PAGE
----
Many of you will now pursue personal journeys of your own. As you do, I hope that your generation in America and elsewhere in Europe will learn to understand each other. Will you get to know each other? Or will you let differences over economic policies, the war in Iraq or human rights change and harden what we and the people of other nations think of each other?

Be curious and probing. Find out for yourselves whether Western Europe is now an “old Europe” with whom we have little in common, or an experienced Europe from whom we can learn a lot. Engage with your peers in European countries – both West and East – where our traditions are rooted.

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And keep an eye on Angela Merkel and other emerging leaders who can be common heroes for your generation of Americans and Europeans. In my generation, we shared President Kennedy and West Berlin’s Mayor Willy Brandt. In your generation, will you share Chancellor Merkel, Lech Walesa, Vaclav Havel and others who have pursued freedom and our common values.

There’s another aspect to this business of looking outward, being open to differences and unafraid of change. It has to do with the great societies and religions of the Middle East and Asia, the emerging economic and political powerhouses of China and India, and the pace of global change.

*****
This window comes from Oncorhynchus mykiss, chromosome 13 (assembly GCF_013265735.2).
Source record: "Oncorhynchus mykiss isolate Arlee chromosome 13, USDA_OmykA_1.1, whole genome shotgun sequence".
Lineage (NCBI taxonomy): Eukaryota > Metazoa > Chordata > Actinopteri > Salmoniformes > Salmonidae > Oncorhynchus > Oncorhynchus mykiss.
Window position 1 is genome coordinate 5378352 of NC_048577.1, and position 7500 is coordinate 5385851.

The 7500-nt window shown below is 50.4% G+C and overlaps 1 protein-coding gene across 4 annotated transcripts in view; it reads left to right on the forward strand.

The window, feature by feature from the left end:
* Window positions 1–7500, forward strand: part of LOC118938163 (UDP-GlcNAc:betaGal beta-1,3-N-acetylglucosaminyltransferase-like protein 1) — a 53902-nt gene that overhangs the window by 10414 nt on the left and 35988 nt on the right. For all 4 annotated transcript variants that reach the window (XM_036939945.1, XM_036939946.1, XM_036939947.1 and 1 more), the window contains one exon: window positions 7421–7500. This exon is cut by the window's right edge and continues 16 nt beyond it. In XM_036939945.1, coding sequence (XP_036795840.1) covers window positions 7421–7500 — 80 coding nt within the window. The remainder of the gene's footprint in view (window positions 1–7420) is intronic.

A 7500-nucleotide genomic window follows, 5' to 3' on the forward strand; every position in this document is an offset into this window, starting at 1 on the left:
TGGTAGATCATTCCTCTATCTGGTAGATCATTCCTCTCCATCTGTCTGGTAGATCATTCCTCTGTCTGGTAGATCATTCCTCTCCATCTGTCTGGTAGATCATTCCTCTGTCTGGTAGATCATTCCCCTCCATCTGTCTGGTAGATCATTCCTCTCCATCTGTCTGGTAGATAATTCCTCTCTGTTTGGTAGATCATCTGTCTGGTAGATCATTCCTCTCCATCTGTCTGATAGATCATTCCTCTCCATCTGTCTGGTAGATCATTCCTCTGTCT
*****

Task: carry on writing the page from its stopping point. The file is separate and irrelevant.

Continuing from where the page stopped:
As a business leader, it had become clear to me even before the horrors of 9/11, that those of us in the West needed to deepen our understanding of Buddhism, Hinduism, Islam and Taoism and the values we all share, whatever our faith or culture.

In my day, the emphasis at Georgetown was on Western faiths, culture and history, largely Christianity, Islam and Judaism. I am grateful for having been grounded in that tradition.

Because of that gratitude, my relationship with Georgetown didn’t end with graduation. This school will always be part of your life. Stay connected to it. America needs universities like this one. You can help Georgetown evolve as the world evolves.

Georgetown’s leaders recognize that the College I knew in the ‘60s would no longer meet the needs of today’s world. Scholarship today must bridge East and West.

That’s the belief that motivated my wife Chan and me to endow a Professorship in Interfaith and Intercultural Studies a few years ago. And we